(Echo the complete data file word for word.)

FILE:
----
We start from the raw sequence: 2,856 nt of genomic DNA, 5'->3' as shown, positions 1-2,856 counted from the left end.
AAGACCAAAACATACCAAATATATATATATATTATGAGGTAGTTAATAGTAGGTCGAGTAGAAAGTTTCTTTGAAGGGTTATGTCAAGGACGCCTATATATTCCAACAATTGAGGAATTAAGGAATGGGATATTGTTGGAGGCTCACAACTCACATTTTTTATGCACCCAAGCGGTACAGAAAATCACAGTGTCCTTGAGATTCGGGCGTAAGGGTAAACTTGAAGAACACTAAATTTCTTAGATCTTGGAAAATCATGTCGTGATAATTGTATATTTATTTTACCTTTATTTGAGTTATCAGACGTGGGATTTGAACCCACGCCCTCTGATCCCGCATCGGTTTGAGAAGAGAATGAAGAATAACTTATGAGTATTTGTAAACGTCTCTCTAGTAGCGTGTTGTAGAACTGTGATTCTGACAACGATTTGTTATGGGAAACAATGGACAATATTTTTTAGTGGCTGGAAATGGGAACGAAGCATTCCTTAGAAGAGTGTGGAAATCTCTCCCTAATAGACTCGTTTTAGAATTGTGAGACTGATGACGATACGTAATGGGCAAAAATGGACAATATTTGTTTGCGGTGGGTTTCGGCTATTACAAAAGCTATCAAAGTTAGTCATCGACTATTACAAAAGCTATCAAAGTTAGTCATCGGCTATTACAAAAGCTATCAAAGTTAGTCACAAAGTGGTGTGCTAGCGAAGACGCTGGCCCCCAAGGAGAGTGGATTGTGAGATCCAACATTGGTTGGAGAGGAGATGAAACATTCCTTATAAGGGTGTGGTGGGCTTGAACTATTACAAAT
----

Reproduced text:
We start from the raw sequence: 2,856 nt of genomic DNA, 5'->3' as shown, positions 1-2,856 counted from the left end.
AAGACCAAAACATACCAAATATATATATATATTATGAGGTAGTTAATAGTAGGTCGAGTAGAAAGTTTCTTTGAAGGGTTATGTCAAGGACGCCTATATATTCCAACAATTGAGGAATTAAGGAATGGGATATTGTTGGAGGCTCACAACTCACATTTTTTATGCACCCAAGCGGTACAGAAAATCACAGTGTCCTTGAGATTCGGGCGTAAGGGTAAACTTGAAGAACACTAAATTTCTTAGATCTTGGAAAATCATGTCGTGATAATTGTATATTTATTTTACCTTTATTTGAGTTATCAGACGTGGGATTTGAACCCACGCCCTCTGATCCCGCATCGGTTTGAGAAGAGAATGAAGAATAACTTATGAGTATTTGTAAACGTCTCTCTAGTAGCGTGTTGTAGAACTGTGATTCTGACAACGATTTGTTATGGGAAACAATGGACAATATTTTTTAGTGGCTGGAAATGGGAACGAAGCATTCCTTAGAAGAGTGTGGAAATCTCTCCCTAATAGACTCGTTTTAGAATTGTGAGACTGATGACGATACGTAATGGGCAAAAATGGACAATATTTGTTTGCGGTGGGTTTCGGCTATTACAAAAGCTATCAAAGTTAGTCATCGACTATTACAAAAGCTATCAAAGTTAGTCATCGGCTATTACAAAAGCTATCAAAGTTAGTCACAAAGTGGTGTGCTAGCGAAGACGCTGGCCCCCAAGGAGAGTGGATTGTGAGATCCAACATTGGTTGGAGAGGAGATGAAACATTCCTTATAAGGGTGTGGTGGGCTTGAACTATTACAAAT